Caroline Gerdes
Updated August 25, 2014

When my boyfriend and I moved in together this year, I knew people were going to ask me questions about our future. Some I was prepared for, others were a surprise, followed by an awkward silence. And some startling conversations feel like they are happening on loop. So, before changing your address, let me help you brush up on how to handle the following conversations.

“When’s the wedding?”

OK, this one is totally obvious. You have taken a relationship step that has become a common precursor to marriage. So, don’t act shocked when people ask you this.

“When are you having a baby?”

While more and more people are co-habitating on the path to marriage, plenty of couples still call living together the last big step. Without knowing where you stand, people are going to skip the aisle and jump straight to the baby questions. It’s best to read the situation. When someone is well-meaning, I shake it off. When someone is annoying, I answer with a very mature, “None of your beeswax.”

“What are we going to tell your [insert relative who would think you’re living in sin]?”

Lying to certain relatives is now a staple at all of my family functions.“Yes, we both moved to Pennsylvania.” “Yes, we have different apartments.” There’s also this option: “Wow, you don’t hear the phrase living in sin too often these days.”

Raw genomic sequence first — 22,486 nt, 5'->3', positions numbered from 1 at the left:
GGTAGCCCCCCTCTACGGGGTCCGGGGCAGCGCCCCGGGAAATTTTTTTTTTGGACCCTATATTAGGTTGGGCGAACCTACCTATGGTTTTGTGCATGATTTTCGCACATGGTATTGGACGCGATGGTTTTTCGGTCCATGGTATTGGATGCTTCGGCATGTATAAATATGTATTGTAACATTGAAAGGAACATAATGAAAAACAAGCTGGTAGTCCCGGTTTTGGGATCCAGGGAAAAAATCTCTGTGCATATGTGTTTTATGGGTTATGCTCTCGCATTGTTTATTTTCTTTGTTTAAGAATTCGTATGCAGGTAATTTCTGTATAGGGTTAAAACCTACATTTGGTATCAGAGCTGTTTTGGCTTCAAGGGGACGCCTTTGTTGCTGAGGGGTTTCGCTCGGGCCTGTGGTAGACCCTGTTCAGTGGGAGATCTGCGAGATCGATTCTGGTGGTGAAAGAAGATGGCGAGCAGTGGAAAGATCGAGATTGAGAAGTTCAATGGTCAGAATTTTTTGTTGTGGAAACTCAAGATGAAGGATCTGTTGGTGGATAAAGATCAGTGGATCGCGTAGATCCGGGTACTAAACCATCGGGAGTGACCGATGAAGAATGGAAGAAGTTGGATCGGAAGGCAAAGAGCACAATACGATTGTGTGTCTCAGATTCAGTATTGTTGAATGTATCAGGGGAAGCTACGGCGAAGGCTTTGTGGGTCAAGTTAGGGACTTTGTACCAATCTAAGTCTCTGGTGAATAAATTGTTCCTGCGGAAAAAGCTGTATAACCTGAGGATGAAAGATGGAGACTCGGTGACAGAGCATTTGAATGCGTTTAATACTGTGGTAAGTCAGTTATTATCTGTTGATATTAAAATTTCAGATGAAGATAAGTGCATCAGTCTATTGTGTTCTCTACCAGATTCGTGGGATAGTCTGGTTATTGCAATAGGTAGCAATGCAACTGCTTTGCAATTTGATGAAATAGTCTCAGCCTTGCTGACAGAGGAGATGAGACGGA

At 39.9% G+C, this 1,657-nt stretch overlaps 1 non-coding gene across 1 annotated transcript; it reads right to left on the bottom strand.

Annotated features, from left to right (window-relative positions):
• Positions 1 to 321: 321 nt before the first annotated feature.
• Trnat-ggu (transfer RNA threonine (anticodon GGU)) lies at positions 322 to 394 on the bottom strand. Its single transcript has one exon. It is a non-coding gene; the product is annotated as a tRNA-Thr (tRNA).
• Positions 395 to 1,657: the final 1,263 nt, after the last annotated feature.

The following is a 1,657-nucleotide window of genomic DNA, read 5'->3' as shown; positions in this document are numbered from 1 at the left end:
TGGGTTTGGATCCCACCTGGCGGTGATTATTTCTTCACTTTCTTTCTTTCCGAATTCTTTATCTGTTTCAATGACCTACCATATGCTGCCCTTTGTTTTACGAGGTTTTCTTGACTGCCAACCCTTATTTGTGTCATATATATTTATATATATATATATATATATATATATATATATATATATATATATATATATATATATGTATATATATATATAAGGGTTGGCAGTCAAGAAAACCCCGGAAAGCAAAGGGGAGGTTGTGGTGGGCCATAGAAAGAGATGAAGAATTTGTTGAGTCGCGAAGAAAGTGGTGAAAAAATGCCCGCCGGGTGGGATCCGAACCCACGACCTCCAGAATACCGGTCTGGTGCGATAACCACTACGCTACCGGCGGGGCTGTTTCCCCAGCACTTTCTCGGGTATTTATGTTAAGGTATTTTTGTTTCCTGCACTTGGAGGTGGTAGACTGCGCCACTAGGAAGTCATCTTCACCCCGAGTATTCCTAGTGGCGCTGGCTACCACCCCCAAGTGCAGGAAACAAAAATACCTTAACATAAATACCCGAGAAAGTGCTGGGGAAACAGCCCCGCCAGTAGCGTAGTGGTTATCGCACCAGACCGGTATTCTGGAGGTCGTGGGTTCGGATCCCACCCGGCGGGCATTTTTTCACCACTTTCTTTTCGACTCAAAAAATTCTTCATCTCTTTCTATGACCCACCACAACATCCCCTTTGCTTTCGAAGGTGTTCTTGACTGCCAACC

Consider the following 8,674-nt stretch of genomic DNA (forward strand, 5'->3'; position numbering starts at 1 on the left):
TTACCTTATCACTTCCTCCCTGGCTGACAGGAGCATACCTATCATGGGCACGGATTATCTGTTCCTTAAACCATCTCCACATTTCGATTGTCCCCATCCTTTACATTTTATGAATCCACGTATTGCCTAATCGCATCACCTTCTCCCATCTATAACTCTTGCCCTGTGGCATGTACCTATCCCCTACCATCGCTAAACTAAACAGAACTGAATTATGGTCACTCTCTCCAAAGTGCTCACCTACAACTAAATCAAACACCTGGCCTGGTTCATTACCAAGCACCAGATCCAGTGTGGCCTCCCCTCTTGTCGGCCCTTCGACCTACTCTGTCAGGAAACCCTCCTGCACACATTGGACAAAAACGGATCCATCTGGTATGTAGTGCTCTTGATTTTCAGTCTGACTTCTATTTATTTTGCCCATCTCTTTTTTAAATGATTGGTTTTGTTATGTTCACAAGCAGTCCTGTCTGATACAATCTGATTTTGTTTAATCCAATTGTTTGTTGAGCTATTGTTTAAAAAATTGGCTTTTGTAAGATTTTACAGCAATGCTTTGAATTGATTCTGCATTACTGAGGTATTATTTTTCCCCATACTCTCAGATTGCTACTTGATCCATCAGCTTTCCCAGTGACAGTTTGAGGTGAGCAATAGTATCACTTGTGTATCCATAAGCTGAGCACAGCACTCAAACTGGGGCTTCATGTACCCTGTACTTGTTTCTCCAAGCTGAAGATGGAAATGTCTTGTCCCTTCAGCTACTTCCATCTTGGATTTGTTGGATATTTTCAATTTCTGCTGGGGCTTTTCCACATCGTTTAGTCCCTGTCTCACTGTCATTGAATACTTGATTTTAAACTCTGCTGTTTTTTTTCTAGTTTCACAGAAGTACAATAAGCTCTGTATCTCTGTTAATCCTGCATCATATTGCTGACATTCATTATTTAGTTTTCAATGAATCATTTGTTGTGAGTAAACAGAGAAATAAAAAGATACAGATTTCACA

“How was your vacation? Can I please see your left hand?”

If the two of you go on vacation, people will get frantic. When my boyfriend and I returned from Paris, on two separate occasions friends grabbed my left hand and looked disappointed. We also received countless phone calls from friends and family members asking if we had news. They pretended not to be disappointed when we only had travel stories, most of mine were food-related.

“This is our neighbor Caroline and her um boyfr. . . fian. . . husb. . .?”

There comes a time when the word “boyfriend” doesn’t feel big enough for what your partner is to you. Then there is a time when other people realize that “boyfriend” isn’t big enough. And, that time is when you move in together. Help out friends, colleagues and neighbors—take care of the introductions for them.

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